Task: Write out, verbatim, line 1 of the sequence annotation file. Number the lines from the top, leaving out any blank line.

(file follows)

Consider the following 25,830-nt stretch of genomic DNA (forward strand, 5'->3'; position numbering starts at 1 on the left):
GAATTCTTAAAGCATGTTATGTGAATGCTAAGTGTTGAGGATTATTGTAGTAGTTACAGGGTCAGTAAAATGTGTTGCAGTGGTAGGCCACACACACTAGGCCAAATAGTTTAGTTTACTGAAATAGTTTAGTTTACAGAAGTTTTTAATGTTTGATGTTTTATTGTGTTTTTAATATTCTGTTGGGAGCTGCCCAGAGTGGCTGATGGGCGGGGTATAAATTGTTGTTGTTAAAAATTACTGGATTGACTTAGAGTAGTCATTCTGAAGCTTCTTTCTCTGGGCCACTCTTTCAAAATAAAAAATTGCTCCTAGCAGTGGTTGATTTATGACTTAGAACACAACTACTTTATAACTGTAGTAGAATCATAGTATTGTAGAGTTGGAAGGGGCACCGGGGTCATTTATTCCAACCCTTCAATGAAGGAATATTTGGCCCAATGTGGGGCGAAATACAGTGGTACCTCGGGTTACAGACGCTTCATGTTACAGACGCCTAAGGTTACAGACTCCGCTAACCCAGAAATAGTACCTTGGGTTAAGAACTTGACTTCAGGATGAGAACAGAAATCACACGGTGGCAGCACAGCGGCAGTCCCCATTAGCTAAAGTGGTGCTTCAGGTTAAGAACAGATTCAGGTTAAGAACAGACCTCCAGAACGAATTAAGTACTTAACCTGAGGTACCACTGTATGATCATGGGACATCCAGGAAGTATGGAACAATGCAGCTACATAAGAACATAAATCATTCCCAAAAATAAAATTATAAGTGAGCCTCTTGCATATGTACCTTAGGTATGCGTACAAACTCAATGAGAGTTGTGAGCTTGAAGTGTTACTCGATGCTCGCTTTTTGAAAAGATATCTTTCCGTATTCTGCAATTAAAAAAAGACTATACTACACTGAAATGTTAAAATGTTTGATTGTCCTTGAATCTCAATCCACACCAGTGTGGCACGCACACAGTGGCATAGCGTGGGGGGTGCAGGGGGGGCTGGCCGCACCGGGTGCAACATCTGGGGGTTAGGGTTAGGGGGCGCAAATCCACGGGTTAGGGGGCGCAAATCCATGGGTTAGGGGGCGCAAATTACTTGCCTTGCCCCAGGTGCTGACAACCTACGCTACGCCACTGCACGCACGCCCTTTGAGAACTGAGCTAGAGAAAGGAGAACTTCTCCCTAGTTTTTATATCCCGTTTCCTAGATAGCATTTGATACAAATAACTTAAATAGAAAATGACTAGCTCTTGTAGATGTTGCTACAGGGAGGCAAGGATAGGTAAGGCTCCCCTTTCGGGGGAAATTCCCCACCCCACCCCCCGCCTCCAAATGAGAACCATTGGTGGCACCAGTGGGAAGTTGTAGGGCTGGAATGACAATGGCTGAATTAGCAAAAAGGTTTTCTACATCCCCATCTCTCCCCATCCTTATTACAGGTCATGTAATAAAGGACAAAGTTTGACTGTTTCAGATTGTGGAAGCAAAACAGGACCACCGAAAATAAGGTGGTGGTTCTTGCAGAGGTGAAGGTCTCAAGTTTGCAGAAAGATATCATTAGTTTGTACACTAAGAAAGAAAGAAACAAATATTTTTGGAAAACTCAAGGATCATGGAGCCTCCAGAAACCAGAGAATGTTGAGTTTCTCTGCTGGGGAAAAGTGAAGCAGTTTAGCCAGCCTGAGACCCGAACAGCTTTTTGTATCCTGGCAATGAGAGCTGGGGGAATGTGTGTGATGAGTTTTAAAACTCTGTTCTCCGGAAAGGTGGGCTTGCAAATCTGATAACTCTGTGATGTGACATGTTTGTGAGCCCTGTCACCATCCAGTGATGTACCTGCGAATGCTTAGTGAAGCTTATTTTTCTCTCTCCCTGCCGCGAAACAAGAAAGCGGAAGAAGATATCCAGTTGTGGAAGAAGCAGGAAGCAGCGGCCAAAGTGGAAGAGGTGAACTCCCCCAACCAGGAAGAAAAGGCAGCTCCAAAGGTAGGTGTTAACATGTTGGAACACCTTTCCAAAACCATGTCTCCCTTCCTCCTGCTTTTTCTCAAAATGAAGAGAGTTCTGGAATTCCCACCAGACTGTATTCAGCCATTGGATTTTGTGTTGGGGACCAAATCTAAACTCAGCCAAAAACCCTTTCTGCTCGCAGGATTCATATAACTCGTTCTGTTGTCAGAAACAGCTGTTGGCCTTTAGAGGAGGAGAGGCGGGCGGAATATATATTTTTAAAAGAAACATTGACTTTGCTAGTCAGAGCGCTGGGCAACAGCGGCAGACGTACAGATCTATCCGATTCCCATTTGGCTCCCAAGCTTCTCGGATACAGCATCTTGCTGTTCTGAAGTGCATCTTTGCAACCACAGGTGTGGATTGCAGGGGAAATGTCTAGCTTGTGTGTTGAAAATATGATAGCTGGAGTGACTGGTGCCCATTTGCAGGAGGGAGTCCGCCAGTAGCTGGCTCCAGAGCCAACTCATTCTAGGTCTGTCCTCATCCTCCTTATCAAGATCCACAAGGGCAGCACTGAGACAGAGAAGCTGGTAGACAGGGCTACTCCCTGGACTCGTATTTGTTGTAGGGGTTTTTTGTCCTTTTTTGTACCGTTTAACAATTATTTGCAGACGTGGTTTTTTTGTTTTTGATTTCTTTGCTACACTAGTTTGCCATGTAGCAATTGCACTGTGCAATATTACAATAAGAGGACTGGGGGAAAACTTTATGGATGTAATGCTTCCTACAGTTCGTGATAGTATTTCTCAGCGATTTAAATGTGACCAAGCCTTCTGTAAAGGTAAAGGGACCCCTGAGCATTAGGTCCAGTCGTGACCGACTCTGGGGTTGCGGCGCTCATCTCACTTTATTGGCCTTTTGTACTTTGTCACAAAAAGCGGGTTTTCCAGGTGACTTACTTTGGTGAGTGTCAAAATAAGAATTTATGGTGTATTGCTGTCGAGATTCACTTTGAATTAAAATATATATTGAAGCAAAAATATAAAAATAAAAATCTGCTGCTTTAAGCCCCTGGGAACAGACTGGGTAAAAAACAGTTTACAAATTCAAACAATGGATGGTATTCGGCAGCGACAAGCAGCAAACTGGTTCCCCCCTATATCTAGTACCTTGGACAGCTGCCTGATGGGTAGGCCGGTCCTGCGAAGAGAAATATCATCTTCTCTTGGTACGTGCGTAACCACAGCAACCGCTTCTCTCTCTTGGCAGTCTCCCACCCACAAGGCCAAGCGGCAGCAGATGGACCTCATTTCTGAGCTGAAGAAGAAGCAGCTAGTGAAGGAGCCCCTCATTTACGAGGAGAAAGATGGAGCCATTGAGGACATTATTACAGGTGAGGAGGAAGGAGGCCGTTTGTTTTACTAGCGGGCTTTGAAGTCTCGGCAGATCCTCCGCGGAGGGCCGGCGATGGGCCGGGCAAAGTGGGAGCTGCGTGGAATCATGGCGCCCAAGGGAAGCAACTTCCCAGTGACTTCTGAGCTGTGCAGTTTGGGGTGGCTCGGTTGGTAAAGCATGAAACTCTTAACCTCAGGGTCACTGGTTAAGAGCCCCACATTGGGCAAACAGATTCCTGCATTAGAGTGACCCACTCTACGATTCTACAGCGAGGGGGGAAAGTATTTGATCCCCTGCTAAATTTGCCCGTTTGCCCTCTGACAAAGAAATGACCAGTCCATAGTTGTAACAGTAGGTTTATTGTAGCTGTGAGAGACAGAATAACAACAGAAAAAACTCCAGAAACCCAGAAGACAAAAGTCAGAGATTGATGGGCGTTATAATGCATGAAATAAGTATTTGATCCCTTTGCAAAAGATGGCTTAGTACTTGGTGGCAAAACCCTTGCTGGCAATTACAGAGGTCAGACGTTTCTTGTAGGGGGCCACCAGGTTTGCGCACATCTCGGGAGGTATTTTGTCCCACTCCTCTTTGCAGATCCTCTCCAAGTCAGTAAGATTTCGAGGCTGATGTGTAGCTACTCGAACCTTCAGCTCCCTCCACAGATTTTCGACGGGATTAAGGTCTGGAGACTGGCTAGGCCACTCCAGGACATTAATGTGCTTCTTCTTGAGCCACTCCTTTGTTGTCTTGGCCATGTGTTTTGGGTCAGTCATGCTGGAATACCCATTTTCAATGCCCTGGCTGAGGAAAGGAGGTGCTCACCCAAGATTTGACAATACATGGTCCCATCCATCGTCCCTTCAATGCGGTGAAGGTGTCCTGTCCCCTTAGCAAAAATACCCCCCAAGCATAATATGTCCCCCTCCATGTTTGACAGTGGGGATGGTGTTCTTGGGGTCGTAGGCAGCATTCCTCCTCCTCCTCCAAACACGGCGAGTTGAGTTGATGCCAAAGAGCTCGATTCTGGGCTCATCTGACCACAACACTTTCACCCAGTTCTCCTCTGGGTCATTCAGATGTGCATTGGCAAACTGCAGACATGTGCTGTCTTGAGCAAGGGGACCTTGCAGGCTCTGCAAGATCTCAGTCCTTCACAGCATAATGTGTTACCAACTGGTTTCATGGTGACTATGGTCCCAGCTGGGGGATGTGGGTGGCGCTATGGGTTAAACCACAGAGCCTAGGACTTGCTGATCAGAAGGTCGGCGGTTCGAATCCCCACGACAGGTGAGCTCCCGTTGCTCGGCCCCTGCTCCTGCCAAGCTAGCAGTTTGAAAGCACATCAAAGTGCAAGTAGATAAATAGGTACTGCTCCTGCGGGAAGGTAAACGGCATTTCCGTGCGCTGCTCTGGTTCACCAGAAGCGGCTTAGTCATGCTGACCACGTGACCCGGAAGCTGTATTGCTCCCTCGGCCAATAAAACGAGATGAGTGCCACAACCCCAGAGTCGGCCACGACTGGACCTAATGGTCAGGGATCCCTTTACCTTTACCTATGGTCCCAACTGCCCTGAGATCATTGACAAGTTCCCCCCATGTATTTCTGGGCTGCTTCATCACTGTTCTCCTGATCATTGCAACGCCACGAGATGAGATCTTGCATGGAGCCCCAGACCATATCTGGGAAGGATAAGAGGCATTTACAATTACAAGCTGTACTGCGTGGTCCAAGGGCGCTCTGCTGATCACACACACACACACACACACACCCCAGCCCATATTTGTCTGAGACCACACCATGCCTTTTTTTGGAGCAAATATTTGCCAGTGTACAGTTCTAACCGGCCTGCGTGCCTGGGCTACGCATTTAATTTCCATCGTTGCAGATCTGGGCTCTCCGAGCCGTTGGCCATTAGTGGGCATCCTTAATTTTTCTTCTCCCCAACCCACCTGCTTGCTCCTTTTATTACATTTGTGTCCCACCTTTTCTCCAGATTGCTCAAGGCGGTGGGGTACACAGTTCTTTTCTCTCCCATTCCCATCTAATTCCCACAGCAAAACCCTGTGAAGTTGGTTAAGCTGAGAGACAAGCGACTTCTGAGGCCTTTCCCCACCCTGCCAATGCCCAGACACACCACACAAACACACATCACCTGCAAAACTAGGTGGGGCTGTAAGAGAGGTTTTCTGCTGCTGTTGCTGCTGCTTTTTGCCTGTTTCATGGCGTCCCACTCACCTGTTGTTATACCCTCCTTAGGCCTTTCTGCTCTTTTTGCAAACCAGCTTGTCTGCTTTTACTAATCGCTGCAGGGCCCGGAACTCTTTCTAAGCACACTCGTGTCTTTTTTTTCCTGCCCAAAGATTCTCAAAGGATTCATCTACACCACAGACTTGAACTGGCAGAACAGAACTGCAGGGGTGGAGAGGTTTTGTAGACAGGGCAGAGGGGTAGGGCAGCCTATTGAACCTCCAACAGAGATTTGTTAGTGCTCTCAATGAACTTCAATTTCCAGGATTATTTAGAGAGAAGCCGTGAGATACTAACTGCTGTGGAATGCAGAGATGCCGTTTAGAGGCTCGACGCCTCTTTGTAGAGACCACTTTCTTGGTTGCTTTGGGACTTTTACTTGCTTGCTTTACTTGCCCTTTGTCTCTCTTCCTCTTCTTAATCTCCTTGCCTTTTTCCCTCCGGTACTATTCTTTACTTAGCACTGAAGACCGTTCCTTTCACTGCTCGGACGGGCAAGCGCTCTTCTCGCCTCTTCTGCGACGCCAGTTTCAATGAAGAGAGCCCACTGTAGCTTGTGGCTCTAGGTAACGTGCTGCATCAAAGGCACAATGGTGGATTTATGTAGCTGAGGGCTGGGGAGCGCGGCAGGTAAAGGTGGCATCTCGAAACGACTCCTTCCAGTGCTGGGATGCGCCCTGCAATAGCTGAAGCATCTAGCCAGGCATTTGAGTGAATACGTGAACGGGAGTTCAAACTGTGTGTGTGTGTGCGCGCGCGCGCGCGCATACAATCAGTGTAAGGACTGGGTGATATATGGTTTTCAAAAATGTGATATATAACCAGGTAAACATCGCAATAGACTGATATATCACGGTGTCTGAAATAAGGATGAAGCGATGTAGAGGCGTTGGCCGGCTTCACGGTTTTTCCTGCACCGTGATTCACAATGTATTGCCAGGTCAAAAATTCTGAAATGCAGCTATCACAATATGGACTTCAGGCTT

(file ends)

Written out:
Consider the following 25,830-nt stretch of genomic DNA (forward strand, 5'->3'; position numbering starts at 1 on the left):